The religious in America are no longer second-class citizens in the public square.
That’s the impact of a remarkable unanimous U.S. Supreme Court ruling Monday that held the city of Boston unconstitutionally prohibited the flying of a Christian flag on a public plaza while having allowed the flags of other groups and causes.
“Under the Constitution, a government may not treat religious persons, religious organizations, or religious speech as second-class,” Justice Brett M. Kavanaugh wrote in his own opinion concurring with the lead opinion.
Boston allowed private groups to hold events and fly a related flag on a plaza in front of City Hall, including organizations touting certain nationalities, gay pride and even a community bank. But in 2017, a city official denied a similar flag-flying request by Harold Shurtleff, founder of Camp Constitution – a group that seeks “to enhance understanding of the country’s Judeo-Christian moral heritage.”
The city official feared the flag would violate the First Amendment’s “Establishment Clause” that prohibits Congress from establishing a religion. A district court, and then an appeals court, agreed with the city official that the flag was banned “government speech.”
But even liberal high court justices agreed in Monday’s ruling that they were wrong.
Justice Kavanaugh, noting repeated precedent, wrote that “a government does not violate the Establishment Clause merely because it treats religious persons, organizations, and speech equally with secular persons, organizations, and speech in public programs, benefits, facilities, and the like.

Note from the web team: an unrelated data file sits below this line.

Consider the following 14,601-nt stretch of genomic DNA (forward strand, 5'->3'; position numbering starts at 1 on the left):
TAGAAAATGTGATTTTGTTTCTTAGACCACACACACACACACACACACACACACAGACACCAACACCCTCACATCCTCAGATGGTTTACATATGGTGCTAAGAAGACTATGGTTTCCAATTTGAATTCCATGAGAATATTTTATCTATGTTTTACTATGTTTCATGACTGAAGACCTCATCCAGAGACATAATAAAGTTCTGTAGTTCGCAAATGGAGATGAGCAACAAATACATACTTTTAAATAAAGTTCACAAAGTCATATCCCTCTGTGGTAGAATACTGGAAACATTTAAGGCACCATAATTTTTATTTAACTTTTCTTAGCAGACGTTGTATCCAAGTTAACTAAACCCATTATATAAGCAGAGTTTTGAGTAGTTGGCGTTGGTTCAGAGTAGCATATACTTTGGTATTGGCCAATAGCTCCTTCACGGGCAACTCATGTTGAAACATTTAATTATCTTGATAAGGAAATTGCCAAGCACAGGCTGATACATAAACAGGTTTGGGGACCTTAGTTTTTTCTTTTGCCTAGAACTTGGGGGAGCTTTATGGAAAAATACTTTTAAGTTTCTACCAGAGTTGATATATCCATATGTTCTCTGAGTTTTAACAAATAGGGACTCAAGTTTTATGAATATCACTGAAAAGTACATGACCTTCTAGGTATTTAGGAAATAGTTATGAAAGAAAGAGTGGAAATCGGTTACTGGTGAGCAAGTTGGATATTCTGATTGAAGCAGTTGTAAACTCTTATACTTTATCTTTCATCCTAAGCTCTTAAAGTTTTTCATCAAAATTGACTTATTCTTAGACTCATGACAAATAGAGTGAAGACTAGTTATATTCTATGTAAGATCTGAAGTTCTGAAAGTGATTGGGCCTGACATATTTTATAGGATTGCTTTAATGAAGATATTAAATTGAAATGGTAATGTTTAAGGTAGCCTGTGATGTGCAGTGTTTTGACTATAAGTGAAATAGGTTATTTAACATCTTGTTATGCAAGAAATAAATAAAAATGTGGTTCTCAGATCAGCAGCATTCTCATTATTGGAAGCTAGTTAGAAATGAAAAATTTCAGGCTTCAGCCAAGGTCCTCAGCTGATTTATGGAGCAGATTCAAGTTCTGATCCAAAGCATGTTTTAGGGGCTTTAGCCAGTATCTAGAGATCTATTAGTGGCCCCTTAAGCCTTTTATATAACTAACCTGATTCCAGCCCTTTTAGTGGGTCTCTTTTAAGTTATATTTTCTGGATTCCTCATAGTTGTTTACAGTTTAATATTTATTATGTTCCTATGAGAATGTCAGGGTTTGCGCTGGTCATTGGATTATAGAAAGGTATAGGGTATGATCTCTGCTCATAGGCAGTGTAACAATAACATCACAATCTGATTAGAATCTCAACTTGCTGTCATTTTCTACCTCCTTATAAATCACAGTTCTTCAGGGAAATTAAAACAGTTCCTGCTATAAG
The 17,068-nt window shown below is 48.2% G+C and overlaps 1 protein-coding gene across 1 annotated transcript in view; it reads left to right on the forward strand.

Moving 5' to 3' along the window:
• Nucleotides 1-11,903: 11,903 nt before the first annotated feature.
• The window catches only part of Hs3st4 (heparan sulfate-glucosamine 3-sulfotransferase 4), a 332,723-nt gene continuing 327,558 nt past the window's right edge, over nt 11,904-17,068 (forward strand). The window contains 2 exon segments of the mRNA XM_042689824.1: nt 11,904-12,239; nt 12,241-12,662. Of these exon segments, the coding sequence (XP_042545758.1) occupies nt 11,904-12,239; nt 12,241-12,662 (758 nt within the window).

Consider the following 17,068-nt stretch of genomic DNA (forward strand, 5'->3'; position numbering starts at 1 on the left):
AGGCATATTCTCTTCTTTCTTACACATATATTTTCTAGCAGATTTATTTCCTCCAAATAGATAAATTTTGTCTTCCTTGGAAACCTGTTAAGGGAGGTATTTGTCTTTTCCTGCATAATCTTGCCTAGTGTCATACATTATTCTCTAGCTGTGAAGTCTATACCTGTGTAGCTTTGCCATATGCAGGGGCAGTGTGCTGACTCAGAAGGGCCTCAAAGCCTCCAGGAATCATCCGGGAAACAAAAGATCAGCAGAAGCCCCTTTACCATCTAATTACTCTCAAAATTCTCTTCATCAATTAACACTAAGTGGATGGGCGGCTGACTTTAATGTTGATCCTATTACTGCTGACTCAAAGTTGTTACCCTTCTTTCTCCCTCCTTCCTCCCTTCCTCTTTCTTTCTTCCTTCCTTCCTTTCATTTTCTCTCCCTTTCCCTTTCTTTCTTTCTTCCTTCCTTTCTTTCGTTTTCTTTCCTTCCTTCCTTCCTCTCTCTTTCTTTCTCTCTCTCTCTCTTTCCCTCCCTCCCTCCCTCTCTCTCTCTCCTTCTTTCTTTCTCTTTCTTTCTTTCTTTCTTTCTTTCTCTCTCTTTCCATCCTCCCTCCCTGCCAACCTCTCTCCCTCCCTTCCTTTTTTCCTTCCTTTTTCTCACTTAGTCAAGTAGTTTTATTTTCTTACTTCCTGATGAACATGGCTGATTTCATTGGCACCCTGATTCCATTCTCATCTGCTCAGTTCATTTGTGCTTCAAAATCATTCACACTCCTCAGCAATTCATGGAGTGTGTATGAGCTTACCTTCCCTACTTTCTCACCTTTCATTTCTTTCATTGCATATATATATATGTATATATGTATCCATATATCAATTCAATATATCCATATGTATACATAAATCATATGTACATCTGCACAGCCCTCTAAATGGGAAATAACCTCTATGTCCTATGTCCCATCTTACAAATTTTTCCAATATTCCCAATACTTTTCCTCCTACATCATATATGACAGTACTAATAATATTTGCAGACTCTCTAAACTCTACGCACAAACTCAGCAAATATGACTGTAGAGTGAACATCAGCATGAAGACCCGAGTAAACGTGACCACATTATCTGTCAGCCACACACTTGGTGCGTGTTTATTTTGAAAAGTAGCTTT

“On the contrary, a government violates the Constitution when (as here) it excludes religious persons, organizations, or speech because of religion from public programs, benefits, facilities, and the like.”
As for the various organizations’ flags flown on the plaza, even the majority opinion that included the liberal justices found the flag-flying was not “government speech.”
“Boston neither actively controlled these flag raisings nor shaped the messages the flags sent,” Justice Stephen G. Breyer wrote in the majority opinion. “Further, Boston told the public that it sought ‘to accommodate all applicants’ who wished to hold events at Boston’s ‘public forums,’ including on City Hall Plaza.”
City officials, Breyer noted, didn’t even request to see the flags ahead of time. “Indeed, the city’s practice was to approve flag raisings without exception – that is, until petitioners’ request. … Boston’s lack of meaningful involvement in the selection of flags or the crafting of their messages leads the Court to classify the third-party flag raisings as private, not government, speech.
“Because the flag-raising program did not express government speech, Boston’s refusal to let petitioners fly their flag violated the Free Speech Clause of the First Amendment. When the government does not speak for itself, it may not exclude private speech based on ‘religious viewpoint’; doing so ‘constitutes impermissible viewpoint discrimination’.”